2019 Leg Session, Energy, Environment, Featured, Gold Dome, Sherrie Peif

Greeley Senator: “It’s the only tool we had.” Reading of 2,000-page bill stalls debate of oil and gas bill

DENVER — Sen. John Cooke, R-Greeley has put the skids on the hurry-up pace of Senate Bill 19-181 in the General Assembly.

SB 181 would make sweeping and drastic changes to oil and gas drilling in Colorado, a move that will send many counties into almost immediate recession, Cooke said, including Weld which he represents.

Cooke, today asked that his bill, HB 19-1172 — a 2,023 page, non-controversial “clean-up” bill that was up for second reading — be read in its entirety. It is estimated it will take between 40 and 60 hours to complete the reading, which would delay debate on SB 181, scheduled for later in the day.

Sen. John Cooke

The request came at about 10:30 a.m., and by 12:30 p.m. the reading was just 83 pages in and on its second reading clerk.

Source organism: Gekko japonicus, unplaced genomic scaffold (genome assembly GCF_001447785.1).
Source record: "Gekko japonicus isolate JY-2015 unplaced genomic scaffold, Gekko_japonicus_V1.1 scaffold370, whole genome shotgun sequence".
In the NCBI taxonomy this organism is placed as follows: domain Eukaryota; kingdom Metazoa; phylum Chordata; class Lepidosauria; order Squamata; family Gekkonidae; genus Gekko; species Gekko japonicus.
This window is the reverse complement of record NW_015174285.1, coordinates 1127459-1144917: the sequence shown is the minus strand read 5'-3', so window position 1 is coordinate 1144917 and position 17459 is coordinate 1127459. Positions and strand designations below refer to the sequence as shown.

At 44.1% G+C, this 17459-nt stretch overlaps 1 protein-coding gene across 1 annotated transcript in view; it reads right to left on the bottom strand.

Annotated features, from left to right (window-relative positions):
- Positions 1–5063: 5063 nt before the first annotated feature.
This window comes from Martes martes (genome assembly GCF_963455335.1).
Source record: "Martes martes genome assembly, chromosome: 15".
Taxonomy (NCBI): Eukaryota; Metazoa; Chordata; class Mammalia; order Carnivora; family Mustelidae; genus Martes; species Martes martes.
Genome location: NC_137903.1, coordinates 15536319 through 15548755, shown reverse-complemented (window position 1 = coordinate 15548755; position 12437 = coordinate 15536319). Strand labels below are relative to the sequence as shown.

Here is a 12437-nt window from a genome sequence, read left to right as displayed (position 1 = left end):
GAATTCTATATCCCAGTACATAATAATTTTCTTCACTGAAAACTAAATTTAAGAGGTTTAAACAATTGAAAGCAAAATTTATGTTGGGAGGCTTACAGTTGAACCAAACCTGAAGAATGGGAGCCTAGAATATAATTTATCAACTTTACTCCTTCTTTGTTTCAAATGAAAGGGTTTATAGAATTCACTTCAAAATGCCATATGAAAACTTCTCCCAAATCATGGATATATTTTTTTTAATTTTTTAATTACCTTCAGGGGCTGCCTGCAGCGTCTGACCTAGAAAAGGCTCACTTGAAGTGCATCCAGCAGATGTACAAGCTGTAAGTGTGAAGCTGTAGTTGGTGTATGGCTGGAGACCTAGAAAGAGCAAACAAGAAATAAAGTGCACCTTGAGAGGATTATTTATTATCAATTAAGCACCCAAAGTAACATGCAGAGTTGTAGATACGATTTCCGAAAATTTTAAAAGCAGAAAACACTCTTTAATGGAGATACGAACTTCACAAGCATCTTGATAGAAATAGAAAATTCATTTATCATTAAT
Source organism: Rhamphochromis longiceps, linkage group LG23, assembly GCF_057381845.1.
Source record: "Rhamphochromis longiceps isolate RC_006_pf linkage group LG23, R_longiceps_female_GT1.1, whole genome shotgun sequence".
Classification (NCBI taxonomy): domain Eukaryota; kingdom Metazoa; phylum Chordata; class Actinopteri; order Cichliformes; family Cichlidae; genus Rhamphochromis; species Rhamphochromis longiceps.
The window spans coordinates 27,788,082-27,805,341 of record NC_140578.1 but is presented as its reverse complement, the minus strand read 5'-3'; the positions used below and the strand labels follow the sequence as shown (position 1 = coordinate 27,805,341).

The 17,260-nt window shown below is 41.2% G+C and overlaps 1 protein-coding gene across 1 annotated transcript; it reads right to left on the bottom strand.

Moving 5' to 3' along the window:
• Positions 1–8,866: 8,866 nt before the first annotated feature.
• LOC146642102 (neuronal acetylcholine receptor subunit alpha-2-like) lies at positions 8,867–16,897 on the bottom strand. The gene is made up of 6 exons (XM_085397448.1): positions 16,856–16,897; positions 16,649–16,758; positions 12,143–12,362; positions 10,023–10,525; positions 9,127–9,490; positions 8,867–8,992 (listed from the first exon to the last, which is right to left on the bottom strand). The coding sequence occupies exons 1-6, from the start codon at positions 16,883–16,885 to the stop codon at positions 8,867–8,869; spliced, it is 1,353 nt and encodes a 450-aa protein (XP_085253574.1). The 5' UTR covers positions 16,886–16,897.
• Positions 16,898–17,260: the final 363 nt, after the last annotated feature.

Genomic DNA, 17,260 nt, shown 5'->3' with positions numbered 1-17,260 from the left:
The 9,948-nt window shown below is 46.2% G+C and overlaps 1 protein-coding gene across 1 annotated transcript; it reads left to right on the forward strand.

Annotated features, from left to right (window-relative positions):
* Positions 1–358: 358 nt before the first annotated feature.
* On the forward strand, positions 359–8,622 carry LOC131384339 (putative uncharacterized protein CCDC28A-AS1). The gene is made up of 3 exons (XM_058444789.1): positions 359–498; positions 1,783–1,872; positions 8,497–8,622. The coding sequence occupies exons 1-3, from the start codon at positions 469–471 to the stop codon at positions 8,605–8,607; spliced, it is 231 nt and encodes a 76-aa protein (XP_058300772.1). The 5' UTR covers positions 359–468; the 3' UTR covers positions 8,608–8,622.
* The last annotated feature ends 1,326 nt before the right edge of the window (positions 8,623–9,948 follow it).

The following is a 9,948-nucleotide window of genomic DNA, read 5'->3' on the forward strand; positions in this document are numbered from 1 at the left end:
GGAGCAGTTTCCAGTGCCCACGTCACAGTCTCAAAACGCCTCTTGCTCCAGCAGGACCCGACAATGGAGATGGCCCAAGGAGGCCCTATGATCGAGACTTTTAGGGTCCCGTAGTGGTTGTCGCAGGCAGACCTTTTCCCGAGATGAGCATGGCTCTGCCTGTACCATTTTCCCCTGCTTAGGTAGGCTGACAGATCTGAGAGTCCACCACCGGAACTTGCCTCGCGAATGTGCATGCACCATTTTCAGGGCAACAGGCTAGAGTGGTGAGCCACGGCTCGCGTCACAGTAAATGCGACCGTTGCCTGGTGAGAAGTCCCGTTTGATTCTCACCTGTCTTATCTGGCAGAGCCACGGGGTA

Cooke said because the Colorado Constitution does not allow for filibustering, this was the only tool the minority had to slow down the process, and after leadership made it clear last week they were not going to voluntarily slow down the process, he had to act.

Under the rules of the Senate, any Senator can ask for a bill to be read in full and nothing can continue until its voted on.

“The Constitution says we can do this,” Cooke said. “We went to leadership last week and asked them to slow down, why rush it? We asked to let us have more debate. Basically they said, ‘because we can, get over it.’ ”

Cooke said the very next day, Sen. Rhonda Fields, D-Arapahoe went to leadership and asked to slow down a different bill, and they agreed.

“They refused to work with us,” Cooke said. “They see us as irrelevant. They won’t talk about changes. They won’t listen to the industry. The only way to slow it down was this.”

Cooke said they are checking with Legislative Legal Services to see if they can stop the reading at midnight and pick back up in the morning, or if they must continue through the night. In the meantime, all other business of the Senate is on pause.

If they continue non-stop it will be at least Wednesday before they finish, possibly Thursday. If they stop at midnight it could be a week or longer before business resumes.

Cooke said disgruntled Democrats were quick to thank him for the possibility they may have to work on Saturday or Sunday.

“I don’t mind being here Saturday or Sunday,” Cooke said. “I get paid to be here until May 3. If I have to be here Saturday and Sunday, so be it.”

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